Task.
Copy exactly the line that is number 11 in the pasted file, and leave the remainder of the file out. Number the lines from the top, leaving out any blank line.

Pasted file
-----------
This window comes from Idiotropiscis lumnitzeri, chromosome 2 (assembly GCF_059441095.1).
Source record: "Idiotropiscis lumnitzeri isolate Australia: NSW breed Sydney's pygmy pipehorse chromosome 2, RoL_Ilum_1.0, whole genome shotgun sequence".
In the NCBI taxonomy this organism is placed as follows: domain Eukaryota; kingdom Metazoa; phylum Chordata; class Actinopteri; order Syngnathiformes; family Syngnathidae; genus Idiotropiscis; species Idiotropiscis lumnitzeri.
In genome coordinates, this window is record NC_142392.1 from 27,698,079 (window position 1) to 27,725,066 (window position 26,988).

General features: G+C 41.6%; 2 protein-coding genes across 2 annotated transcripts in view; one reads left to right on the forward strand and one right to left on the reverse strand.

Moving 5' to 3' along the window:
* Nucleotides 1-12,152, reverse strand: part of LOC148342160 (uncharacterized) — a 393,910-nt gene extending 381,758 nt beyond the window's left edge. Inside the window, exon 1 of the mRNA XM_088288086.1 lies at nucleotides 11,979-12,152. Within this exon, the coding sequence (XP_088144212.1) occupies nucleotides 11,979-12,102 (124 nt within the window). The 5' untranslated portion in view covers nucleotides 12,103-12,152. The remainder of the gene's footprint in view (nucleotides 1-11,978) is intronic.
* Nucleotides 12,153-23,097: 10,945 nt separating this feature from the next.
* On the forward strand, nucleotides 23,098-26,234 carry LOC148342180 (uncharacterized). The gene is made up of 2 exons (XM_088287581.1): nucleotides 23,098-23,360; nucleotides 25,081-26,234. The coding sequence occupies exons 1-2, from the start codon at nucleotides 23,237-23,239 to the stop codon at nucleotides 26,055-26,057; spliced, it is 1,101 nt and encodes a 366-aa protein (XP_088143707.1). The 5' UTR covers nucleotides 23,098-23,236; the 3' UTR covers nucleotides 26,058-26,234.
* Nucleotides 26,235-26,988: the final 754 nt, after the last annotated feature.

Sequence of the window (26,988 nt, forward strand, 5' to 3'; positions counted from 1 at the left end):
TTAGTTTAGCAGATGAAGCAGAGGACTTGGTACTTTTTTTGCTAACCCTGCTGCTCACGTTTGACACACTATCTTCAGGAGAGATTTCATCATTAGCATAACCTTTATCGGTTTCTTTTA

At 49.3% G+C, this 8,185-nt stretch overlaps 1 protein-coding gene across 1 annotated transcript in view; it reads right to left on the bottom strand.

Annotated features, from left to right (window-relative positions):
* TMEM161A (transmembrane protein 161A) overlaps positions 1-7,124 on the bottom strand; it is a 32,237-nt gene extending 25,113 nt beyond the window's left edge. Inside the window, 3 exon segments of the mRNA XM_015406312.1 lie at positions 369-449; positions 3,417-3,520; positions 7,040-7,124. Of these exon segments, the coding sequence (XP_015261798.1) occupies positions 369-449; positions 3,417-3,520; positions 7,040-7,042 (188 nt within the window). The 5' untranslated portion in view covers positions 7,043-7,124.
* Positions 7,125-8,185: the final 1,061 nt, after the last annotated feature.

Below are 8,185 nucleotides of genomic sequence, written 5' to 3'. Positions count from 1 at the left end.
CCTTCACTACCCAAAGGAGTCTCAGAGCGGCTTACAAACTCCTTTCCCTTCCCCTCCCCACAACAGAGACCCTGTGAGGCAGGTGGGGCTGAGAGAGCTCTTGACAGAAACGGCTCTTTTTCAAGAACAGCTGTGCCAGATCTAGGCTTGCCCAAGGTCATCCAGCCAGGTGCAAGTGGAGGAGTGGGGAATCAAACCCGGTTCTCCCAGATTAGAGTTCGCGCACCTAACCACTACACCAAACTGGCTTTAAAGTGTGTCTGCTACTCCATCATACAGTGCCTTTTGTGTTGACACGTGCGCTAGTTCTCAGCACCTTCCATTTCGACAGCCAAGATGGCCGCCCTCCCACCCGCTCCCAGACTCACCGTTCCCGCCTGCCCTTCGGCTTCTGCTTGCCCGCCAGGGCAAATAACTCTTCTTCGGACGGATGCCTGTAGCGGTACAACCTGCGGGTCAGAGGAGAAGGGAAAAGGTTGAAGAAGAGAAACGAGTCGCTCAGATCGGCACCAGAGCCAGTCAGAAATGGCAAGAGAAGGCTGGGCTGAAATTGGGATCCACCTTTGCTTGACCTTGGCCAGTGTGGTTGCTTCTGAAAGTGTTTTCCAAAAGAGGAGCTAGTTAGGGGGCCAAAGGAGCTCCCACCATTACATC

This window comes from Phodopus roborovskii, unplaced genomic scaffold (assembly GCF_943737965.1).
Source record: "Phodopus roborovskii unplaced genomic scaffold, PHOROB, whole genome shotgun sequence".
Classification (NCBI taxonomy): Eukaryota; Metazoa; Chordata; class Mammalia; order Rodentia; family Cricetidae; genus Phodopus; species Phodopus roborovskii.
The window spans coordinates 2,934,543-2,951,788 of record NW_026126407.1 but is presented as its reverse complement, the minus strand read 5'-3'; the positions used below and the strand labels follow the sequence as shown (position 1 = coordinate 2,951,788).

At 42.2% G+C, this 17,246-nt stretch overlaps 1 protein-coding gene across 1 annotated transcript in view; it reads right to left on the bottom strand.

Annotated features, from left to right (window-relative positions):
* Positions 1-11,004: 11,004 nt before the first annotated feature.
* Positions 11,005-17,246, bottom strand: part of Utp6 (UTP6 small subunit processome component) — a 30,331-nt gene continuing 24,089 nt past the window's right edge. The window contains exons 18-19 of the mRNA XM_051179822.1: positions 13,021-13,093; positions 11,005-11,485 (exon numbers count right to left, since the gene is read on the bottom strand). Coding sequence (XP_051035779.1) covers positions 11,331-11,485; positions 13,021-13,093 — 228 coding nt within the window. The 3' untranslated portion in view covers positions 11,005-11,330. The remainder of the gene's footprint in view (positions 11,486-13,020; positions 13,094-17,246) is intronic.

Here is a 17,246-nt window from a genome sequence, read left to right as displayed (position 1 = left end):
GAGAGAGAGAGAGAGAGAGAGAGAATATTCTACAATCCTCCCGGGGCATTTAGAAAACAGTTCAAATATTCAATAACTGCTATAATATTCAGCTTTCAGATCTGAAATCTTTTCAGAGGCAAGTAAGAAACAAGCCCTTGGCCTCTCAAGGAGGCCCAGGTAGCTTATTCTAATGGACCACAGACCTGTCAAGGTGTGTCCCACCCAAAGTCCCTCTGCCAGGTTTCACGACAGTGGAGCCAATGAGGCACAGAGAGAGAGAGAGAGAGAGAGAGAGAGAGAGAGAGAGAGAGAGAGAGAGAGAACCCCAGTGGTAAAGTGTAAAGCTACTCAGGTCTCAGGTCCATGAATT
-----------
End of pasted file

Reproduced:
Sequence of the window (26,988 nt, forward strand, 5' to 3'; positions counted from 1 at the left end):